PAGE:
Today 10 December
JOHANNESBURG (AP) — Joyous, singing South Africans gathered in the rain Tuesday to honor Nelson Mandela at a massive memorial service that is expected to draw some 100 heads of state and other luminaries, united in tribute to a global symbol of reconciliation.
Soweto (South Africa) (AFP) - Tens of thousands of South Africans converged in sorrow, celebration and pride Tuesday on Soweto's World Cup stadium, to sit side-by-side with presidents, priests and queens at a memorial service for unifying global icon Nelson Mandela. Close to 100 world leaders were among 80,000 people expected to cram into the venue in Soweto -- the crucible of Mandela's anti-apartheid struggle -- to bid farewell to a man whose life story earned uncommon universal respect. Despite the profound sense of national sorrow triggered by Mandela's death last Thursday, the mood was upbeat, with people determined to celebrate the memory of one of the 20th century's towering political figures. Wrapped in the South African flag or yellow-green coloured shawls printed with the slogan "Mandela Forever," they danced and sang -- oblivious to a persistent morning drizzle.
By Stella Mapenzauswa and David Dolan JOHANNESBURG (Reuters) - World leaders from U.S. President Barack Obama to Cuba's Raul Castro joined thousands of South Africans to honor Nelson Mandela on Tuesday in a memorial that will celebrate his gift for bringing enemies together across political and racial divides. Obama's plane, carrying the U.S. leader and former president George W. Bush and their wives Michelle and Laura, touched down at Waterkloof airport as singing, dancing South Africans made their way in rain to the Johannesburg soccer stadium where the homage to Mandela was to be held. Obama and Castro, whose countries maintain an ideological enmity lasting more than 50 years, are among the designated orators at the Soccer City stadium where 23 years earlier Mandela - freshly freed from apartheid jail - was hailed by cheering supporters as the hope for a new South Africa.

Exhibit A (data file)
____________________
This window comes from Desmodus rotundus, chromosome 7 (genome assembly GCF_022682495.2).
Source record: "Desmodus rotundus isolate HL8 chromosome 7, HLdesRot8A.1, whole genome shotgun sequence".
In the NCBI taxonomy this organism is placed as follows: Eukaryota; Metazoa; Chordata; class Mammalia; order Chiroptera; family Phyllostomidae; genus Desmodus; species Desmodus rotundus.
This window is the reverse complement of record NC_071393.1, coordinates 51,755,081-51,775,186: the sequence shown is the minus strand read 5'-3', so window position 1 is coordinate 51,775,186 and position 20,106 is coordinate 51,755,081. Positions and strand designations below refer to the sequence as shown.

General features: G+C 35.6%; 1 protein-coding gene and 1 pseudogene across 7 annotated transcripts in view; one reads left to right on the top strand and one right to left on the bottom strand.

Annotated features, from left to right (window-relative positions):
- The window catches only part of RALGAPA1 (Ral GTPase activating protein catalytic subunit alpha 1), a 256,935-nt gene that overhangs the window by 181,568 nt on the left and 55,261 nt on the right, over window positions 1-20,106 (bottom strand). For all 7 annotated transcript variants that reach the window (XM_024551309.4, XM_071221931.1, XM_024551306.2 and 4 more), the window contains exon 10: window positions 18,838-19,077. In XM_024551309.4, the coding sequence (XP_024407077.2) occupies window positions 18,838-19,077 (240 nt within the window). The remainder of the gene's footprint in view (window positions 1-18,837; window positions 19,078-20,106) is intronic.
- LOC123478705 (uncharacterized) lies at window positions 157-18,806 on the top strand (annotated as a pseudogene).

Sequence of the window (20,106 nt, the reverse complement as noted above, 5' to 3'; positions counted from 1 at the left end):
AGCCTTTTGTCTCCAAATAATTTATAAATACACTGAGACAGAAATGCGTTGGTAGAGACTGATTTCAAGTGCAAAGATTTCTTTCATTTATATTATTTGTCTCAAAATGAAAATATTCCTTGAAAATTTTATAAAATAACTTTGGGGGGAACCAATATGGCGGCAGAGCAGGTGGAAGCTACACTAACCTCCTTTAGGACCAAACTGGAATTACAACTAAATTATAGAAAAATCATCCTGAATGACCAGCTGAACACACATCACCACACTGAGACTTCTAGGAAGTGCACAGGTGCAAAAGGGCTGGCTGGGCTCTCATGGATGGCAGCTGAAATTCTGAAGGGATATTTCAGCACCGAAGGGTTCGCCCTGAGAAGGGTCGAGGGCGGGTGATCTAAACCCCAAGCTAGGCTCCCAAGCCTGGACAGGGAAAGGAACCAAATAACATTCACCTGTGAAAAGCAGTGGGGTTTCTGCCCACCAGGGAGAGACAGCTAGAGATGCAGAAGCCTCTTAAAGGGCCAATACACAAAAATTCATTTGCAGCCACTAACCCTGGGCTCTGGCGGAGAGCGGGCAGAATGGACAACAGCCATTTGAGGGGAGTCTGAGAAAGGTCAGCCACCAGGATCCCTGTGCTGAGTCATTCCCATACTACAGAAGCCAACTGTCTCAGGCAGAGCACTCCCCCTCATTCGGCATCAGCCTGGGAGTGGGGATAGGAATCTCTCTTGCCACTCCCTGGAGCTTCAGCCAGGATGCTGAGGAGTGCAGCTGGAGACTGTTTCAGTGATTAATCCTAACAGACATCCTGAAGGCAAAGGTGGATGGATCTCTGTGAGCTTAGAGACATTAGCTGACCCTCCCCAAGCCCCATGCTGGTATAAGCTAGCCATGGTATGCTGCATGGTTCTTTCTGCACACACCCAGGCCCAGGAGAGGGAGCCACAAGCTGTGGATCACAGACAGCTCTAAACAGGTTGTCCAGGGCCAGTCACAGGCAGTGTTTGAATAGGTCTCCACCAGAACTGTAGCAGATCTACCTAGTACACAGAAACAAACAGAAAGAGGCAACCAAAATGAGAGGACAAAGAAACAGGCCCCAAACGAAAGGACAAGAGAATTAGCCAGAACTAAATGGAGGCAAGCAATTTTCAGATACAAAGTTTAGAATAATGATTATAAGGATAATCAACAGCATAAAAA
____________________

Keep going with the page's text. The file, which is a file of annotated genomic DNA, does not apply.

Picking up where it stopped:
Bangui (Central African Republic) (AFP) - French troops on Monday began disarming fighters in the Central African Republic to try to restore security after a swell in sectarian violence that claimed hundreds of lives. Bangui was relatively calm after days of fighting involving former Seleka rebels in which nearly 400 people were killed, although the stench of dead bodies still permeated some areas of the capital. The armed men who spread terror on the streets of Bangui had all but disappeared by Monday, and French military spokesman Gilles Jaron said some had already disarmed. France has deployed 1,600 soldiers to the notoriously unstable country, which has plunged into chaos since the Seleka rebels seized power in a March coup, with reports of widespread rape and public killings.
South African security forces had only days to implement a rough plan for Nelson Mandela's grand funeral, based partly on blueprints of past major events like the 2010 World Cup final. South Africa's first black president had been seriously ill for some time, but his death still posed a major organisational challenge as a small army of world leaders, dignitaries and celebrities asked to attend the state send-off. Security preparations which would normally take months for the likes of US President Barack Obama had to be compressed into a few days. After that, Mandela's body will lie in state for three days in Pretoria before being taken for burial Sunday in his rural boyhood home of Qunu.